There are still a lot of “ifs” at this point so I don’t want to get ahead of myself yet. However, the request for the three chapters is better than a rejection and is a step in the right direction. Editing the manuscript will be taking up more of my time  if the agent decides to take it on (no complaints about that), so that may also cut into the time I have to write for the site. That is not to say I will be forgetting about it completely.

I have been writing a second novel, The Visitor. I am about a fifth, maybe even a third of the way through. However, I have put that on hold for the moment to focus on “Elseworld”.

Overall, I feel hopeful about the future and want to thank anyone who’s checked out the site for your support.

 

 

DC vs. Marvel: Marvel Brainwashing and The Loss of Reason

I have heard many people say that there has never been a better time to be a comic book fan. While many people still view comic books as childish or ashamedly nerdy, comic books are now the inspiration for some of Hollywood’s most profitable and critically-revered films. Earlier works like Blade (1998), X-Men (200) and Spider-Man (2002) paved the way and later works like Iron Man (2009), Captain America (2011) and Avengers (2012) have cemented their status as marketable works. You may notice that all of the films I just listed are either Marvel comic book properties, or Marvel Studio properties. That is not because Marvel has made the only good comic book films. I think I ended up writing only Marvel films because I am a victim of some of the same brainwashing I am to criticize in this post.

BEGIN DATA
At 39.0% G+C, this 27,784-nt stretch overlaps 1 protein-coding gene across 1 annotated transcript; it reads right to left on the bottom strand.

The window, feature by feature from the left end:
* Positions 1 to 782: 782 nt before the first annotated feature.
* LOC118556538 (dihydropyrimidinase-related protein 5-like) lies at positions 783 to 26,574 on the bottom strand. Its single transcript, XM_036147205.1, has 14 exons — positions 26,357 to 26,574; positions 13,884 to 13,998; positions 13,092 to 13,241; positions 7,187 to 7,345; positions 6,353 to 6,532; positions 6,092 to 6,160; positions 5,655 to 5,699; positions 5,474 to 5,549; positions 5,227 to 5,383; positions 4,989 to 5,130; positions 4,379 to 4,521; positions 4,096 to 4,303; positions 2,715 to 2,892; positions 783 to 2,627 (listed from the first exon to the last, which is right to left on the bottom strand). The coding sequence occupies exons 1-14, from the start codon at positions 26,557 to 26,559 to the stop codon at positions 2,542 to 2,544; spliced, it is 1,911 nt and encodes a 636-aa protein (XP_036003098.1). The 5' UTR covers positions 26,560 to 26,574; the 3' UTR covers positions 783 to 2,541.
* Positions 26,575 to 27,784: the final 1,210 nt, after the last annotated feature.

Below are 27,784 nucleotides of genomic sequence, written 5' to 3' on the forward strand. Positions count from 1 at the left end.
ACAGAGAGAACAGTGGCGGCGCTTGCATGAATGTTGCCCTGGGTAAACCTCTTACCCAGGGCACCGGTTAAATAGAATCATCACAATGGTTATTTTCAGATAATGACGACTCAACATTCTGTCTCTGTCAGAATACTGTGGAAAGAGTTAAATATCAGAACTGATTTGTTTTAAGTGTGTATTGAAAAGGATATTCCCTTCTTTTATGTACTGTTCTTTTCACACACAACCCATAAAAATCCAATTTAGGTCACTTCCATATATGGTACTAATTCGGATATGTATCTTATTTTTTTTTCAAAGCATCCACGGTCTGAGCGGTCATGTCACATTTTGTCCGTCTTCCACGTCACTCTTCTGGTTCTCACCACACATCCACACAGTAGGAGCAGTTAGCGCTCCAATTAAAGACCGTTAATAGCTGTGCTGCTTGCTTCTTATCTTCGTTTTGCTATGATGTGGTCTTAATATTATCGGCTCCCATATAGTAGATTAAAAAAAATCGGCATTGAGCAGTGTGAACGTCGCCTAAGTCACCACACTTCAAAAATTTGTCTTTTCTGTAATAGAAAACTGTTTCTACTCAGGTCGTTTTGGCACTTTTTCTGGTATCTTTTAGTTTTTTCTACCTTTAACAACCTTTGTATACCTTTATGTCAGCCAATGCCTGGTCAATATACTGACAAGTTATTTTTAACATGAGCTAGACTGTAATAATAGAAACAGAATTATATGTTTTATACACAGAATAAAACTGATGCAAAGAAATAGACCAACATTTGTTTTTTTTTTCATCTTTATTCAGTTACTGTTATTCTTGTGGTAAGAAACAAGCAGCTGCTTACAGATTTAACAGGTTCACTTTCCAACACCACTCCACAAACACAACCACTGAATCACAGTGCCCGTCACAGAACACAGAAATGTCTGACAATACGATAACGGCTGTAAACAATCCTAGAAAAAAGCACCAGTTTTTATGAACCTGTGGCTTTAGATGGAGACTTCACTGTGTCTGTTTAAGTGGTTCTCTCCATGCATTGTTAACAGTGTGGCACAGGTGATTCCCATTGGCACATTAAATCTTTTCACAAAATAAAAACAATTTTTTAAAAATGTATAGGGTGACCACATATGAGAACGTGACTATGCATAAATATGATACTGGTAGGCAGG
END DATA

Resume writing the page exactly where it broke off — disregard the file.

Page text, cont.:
This is another post that is a result of online ramblings I have come across, whether they are on YouTube, Instagram or IMDB. I do love some of Marvel’s films, such as the Captain America films, the first Iron Man and Avengers 1. However, I do have qualms with some of them, and I am able to acknowledge that they are not perfect and that they are not definitive examples of what a comic book film should be. The general public has a tendency to get attached to what comes first. Some people saw Jack Nicholson as their first Joker in a Hollywood film, so they refused to accept any other actor as Joker afterwards. For some people, Ledger was their first, and they already hate Leto simply because he is a different interpretation. Twenty years from now, there will probably be people saying that no Joker will ever top Leto’s.